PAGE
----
Both Chanis Barahona and González pointed out that Cortizo could have used the pandemic as an opportunity to officially recognize the existence of trans individuals in Panama and promote their rights. Both activists referenced Peru as an example of how the president could have reassured trans people that their rights would not be violated under the new measure.
President Martín Vizcarra announced on April 2 that Peru would be instituting a gender-based quarantine until at least April 26. Men would be allowed outside on Mondays, Wednesdays, and Fridays while Tuesdays, Thursdays, and Saturdays would be reserved for women. Much like in Panama, everyone must remain home on Sundays.
During the president’s announcement in his daily message to the nation, Vizcarra emphasized that discrimination would not be tolerated under the new law. This is written into the law, though it does not specify transphobia. Vizcarra added that the measure in Peru, where there are over 5,256 positive cases and 138 deaths, would be enforced based on visual confirmation of gender instead of checking identification documents. Unlike Panama, Peru already has anti-discrimination laws in place to protect the LGBTQI community.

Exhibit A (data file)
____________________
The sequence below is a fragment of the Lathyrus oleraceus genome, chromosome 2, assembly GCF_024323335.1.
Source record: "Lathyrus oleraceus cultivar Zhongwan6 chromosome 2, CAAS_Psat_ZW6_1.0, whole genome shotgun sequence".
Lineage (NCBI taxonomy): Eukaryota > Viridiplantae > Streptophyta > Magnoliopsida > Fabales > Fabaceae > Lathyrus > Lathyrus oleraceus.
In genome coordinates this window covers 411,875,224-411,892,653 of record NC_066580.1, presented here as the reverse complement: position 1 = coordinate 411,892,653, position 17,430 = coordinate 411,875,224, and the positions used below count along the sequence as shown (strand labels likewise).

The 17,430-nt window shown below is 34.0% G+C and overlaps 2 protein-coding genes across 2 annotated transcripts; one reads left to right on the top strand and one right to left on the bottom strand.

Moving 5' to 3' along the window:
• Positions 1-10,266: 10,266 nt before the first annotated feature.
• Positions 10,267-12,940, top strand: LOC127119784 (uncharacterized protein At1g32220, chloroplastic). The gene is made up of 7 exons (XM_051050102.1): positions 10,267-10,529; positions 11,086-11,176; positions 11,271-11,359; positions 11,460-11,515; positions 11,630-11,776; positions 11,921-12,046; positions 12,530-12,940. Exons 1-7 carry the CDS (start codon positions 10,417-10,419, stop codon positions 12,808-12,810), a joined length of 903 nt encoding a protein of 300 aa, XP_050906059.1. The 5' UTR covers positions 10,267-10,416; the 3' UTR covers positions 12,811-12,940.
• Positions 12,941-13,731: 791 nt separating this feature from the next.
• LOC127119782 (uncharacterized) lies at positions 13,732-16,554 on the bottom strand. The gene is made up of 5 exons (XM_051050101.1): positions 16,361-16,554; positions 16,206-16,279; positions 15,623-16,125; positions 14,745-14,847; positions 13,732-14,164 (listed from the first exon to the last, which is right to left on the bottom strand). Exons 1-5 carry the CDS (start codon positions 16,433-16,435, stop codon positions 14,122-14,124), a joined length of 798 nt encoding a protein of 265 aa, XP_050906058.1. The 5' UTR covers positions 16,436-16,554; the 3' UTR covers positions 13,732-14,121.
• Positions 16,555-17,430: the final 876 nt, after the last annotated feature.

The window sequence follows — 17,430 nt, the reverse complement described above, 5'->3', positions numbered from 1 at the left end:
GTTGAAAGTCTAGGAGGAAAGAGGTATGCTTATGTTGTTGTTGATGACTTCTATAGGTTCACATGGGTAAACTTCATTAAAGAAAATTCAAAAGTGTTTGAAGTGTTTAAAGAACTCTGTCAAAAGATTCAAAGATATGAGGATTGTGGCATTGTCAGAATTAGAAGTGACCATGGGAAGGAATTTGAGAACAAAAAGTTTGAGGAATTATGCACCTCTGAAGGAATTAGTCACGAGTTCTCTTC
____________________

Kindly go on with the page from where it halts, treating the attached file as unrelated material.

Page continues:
Gabriela Oporto, a strategic litigator for the feminist organization PROMSEX Peru, recognized that Vizcarra has tried to ease the fear of trans Peruvians. But she added that instances of discrimination persisted in the first two days of the measure despite the government’s warnings.
“We warned that this would happen,” said Oporto, emphasizing that the Peruvian government did not take any precautions to prevent discrimination. She added that training Pervuian authorities and educating people to respect the rights of trans people will take time.